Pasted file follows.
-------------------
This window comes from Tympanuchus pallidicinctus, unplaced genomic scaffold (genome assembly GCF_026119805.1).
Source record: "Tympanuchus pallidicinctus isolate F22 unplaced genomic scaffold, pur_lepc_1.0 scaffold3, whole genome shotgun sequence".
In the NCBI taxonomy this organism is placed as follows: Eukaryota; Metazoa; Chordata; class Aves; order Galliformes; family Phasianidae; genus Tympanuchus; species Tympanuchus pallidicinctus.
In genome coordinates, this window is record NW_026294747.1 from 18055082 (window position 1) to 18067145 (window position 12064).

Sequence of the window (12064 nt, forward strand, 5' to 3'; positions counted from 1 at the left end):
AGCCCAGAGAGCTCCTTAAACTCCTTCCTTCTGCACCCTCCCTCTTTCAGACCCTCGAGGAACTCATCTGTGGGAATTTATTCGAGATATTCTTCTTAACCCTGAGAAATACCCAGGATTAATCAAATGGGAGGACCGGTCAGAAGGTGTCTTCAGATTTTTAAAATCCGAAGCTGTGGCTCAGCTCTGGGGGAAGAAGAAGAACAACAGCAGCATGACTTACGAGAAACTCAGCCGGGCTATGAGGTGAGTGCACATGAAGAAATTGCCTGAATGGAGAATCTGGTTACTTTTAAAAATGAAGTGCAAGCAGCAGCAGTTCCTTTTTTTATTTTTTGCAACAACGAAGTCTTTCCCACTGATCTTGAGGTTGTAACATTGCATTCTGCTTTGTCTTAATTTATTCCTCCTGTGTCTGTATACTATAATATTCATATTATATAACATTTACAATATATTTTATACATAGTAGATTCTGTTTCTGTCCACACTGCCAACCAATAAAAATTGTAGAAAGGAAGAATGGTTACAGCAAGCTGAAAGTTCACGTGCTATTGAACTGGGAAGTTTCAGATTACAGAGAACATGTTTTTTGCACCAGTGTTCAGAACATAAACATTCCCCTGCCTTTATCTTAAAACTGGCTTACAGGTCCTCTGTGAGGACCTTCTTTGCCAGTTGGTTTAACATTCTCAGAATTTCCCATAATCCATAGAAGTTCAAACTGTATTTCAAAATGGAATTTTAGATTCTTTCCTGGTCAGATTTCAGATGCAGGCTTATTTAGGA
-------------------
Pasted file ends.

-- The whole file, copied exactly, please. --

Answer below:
This window comes from Tympanuchus pallidicinctus, unplaced genomic scaffold (genome assembly GCF_026119805.1).
Source record: "Tympanuchus pallidicinctus isolate F22 unplaced genomic scaffold, pur_lepc_1.0 scaffold3, whole genome shotgun sequence".
In the NCBI taxonomy this organism is placed as follows: Eukaryota; Metazoa; Chordata; class Aves; order Galliformes; family Phasianidae; genus Tympanuchus; species Tympanuchus pallidicinctus.
In genome coordinates, this window is record NW_026294747.1 from 18055082 (window position 1) to 18067145 (window position 12064).

Sequence of the window (12064 nt, forward strand, 5' to 3'; positions counted from 1 at the left end):
AGCCCAGAGAGCTCCTTAAACTCCTTCCTTCTGCACCCTCCCTCTTTCAGACCCTCGAGGAACTCATCTGTGGGAATTTATTCGAGATATTCTTCTTAACCCTGAGAAATACCCAGGATTAATCAAATGGGAGGACCGGTCAGAAGGTGTCTTCAGATTTTTAAAATCCGAAGCTGTGGCTCAGCTCTGGGGGAAGAAGAAGAACAACAGCAGCATGACTTACGAGAAACTCAGCCGGGCTATGAGGTGAGTGCACATGAAGAAATTGCCTGAATGGAGAATCTGGTTACTTTTAAAAATGAAGTGCAAGCAGCAGCAGTTCCTTTTTTTATTTTTTGCAACAACGAAGTCTTTCCCACTGATCTTGAGGTTGTAACATTGCATTCTGCTTTGTCTTAATTTATTCCTCCTGTGTCTGTATACTATAATATTCATATTATATAACATTTACAATATATTTTATACATAGTAGATTCTGTTTCTGTCCACACTGCCAACCAATAAAAATTGTAGAAAGGAAGAATGGTTACAGCAAGCTGAAAGTTCACGTGCTATTGAACTGGGAAGTTTCAGATTACAGAGAACATGTTTTTTGCACCAGTGTTCAGAACATAAACATTCCCCTGCCTTTATCTTAAAACTGGCTTACAGGTCCTCTGTGAGGACCTTCTTTGCCAGTTGGTTTAACATTCTCAGAATTTCCCATAATCCATAGAAGTTCAAACTGTATTTCAAAATGGAATTTTAGATTCTTTCCTGGTCAGATTTCAGATGCAGGCTTATTTAGGA